Club Cricket Conference

Tuesday, 21st November 2017

Maunders century sets up Sunbury cakewalk

By Charles Randall 

5 September 2017

John Maunders, Sunbury's captain, led his side from the front to a crushing victory over Ealing in the final of The Conference Cup for the Bertie Joel Trophy at Chingford CC.

This was the first time Sunbury had won this competition in any of its three guises since 1967, and the winning margin was a surprisingly emphatic 100 runs, very much deserved and some consolation for losing their Surrey Championship crown to Normandy.
 
Seldom could a batsman have exerted so much influence on a game. Maunders, a former Middlesex, Leicestershire and Essex left-hander, hit an exquisite 125 off 120 balls to set up a 45-over score of 292, which proved way too much for Ealing, for all their pedigree. The Middlesex champions were weakened by the absence of Tom Morton, flying-off on honeymoon, but the pugnacious opener would have had to produce an innings more than sensational in reply to that total.

On a slate-grey day the Chingford strip was pitched at the bottom end of the gentle slope, and  the short boundary probably influenced a number of injudicious strokes through the day. Not all shots were rash, as half a dozen balls were lost to six-hits into neighbouring gardens.

Maunders and his opening partner Sam Burgess had to negotiate some testing opening overs from Scott Ensom and Chris Glasper. Momentum picked up quickly, and the in-form Martin Andersson built on this with 56 off 54 balls. Sunbury's plan was for at least one of the top four to bat through, alternating left and right handers in the order, if possible, and to resist the lure of the short boundary, if possible. "We  had to take it out of the equation," Maunders said, playing on this ground for the first time.

The temptation of easy pickings and Kristian Martin's off-breaks accounted for Andersson and Ishwarjot Singh Sohi first ball as he launched a huge slog. He might have imposed himself if the shot had been worth six into the gardens, but the ball went skywards almost vertically to be pouched safely by Leigh Parry.
Maunders began to score all round the wicket with clean reverse sweeps, drives and eventually pick-ups over that short boundary, harvesting five sixes.  Ealing could not contain the runs, though they did finish with a chinese hat-trick when the espensive Arthur Godsal redeemed himself in the final over. The seam-bowler had Amar Virdi caught behind, ran out Kevin Smith with a virtuoso grab and direct hit, and then bowled last man Ajit Singh Sambhi.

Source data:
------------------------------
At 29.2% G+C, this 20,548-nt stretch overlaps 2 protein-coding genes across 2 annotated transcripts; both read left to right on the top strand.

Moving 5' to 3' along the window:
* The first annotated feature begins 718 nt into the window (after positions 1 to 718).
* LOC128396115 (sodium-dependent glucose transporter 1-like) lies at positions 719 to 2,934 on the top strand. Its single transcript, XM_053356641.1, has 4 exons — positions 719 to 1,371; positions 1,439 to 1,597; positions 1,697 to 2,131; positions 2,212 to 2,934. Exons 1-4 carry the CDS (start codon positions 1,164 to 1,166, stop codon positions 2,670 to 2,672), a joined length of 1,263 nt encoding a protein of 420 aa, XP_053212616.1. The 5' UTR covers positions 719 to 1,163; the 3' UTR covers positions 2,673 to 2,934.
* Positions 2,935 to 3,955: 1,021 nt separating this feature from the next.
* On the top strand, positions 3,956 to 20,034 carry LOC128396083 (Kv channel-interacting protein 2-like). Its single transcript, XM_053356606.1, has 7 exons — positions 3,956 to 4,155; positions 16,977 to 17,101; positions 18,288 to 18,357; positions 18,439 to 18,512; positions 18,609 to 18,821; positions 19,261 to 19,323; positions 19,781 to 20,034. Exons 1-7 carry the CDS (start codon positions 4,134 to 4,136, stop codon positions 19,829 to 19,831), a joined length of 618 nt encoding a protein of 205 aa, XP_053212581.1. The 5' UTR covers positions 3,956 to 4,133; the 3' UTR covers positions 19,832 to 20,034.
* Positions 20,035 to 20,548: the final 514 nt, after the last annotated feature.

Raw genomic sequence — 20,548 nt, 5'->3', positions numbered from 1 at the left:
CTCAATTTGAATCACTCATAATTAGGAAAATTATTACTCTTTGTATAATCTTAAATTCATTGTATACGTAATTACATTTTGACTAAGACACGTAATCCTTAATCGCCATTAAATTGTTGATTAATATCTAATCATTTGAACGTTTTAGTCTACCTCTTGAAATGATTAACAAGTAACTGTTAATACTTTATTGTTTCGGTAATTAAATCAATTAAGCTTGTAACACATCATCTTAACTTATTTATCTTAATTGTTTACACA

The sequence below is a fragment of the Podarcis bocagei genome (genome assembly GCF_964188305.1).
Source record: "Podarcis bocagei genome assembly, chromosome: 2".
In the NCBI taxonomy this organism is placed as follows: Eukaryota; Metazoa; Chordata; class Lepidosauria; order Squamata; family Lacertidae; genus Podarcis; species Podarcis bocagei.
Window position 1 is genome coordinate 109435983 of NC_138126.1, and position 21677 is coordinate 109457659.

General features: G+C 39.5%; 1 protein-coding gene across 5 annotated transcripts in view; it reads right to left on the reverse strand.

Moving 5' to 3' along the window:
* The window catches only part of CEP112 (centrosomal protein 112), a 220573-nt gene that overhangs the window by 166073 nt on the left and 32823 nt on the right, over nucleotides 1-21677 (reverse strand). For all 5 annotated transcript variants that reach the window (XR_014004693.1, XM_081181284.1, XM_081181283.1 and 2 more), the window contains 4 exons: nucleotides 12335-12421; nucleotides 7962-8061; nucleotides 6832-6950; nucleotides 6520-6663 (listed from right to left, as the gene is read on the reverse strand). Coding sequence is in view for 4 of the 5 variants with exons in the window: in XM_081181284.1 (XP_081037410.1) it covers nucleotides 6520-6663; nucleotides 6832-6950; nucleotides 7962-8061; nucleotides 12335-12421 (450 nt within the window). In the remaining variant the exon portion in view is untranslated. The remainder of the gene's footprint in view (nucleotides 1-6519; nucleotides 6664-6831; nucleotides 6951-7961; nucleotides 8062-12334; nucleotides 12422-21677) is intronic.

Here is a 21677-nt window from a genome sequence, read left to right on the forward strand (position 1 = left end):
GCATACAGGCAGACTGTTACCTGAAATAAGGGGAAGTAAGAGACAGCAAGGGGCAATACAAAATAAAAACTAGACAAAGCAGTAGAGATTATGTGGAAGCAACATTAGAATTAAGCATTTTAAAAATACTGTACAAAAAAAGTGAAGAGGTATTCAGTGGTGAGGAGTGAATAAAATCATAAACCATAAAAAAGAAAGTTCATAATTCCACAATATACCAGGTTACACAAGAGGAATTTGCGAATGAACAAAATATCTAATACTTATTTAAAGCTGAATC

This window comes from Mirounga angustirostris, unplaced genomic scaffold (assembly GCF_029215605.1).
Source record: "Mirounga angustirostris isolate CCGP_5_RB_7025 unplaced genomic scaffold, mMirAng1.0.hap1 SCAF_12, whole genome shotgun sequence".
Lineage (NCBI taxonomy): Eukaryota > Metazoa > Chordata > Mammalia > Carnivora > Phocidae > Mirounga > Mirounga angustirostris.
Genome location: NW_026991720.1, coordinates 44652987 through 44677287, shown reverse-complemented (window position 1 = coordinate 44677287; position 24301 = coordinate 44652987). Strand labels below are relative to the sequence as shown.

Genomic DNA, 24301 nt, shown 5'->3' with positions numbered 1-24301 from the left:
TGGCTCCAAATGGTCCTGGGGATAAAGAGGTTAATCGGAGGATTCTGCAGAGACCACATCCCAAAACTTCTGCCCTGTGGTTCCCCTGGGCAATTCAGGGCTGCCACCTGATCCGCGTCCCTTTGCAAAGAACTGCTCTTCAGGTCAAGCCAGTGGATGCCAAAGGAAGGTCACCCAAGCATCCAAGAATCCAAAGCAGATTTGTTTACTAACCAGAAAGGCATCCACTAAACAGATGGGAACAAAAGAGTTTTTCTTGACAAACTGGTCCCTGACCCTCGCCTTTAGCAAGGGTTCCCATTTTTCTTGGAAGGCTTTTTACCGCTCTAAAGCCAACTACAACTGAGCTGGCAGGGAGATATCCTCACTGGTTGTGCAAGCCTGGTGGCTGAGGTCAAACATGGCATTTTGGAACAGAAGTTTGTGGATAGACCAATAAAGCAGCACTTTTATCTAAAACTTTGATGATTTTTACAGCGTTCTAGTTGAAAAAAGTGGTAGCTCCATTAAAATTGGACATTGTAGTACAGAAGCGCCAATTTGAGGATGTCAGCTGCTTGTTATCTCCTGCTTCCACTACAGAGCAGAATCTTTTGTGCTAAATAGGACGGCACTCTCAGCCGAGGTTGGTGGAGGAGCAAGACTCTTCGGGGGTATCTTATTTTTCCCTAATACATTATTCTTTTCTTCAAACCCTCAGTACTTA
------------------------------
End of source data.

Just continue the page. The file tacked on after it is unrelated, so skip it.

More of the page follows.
Martin, Ealing's youthful captain, took two expensive wickets on the day, but he could look back on the league season with pride. He finished as the top division's top wicket-taker with 38, and his team broke the points record, wrapping up the title with a week to spare.

Ealing seemed to have the firepower to chase the score. but what happened next was part of cricket's rich tapestry. Robbie White fell early, and Mylo Wilkin ran out Tom Plant, a former South Australian bat who was hoping to cap a magnificent season in London, for a duck, before snicking fatally under pressure. Wilkin's call for a run to mid-off looked optimistic, especially as the fielder was Amar Virdi, and a bullet direct hit underlined the point.

Ealing never achieved sufficient tempo. All the Sunbury bowlers kept a good line, and Virdi, the Surrey and England Under-19 off-spinner, wheeled through nine overs for the best return, taking 3-36. Ealing's final pair of Glasper and Ahsan Faraz enjoyed a defiant last-wicket partnership of 44 to delay Sunbury's celebrations. They probably had not batted much in the league this season, so one could hardly blame them.

Though the Middlesex League proved to be an Ealing one-horse race, the relegation tussle produced a climax on the final Saturday when Brondesbury saved themselves by one point ahead of Southgate, and Mark Ramprakash's club Stanmore, were relegated for the first time. Earlier in the season Adam Wilson, Brondesbury's captain, took 10-67 with his seamers in a home win over North Middlesex. He took only two wickets when they lost the return fixture on the final Saturday, but an extra point was enough for survival.

So The Conference Cup returned to link up with the Bertie Joel competition, still going after 51 years. The magnificent trophy was presented to Maunders by Bertie Joel's daughter Mandy. It could not have been in better hands.

Scorecard here, and all the results & scores of the competition here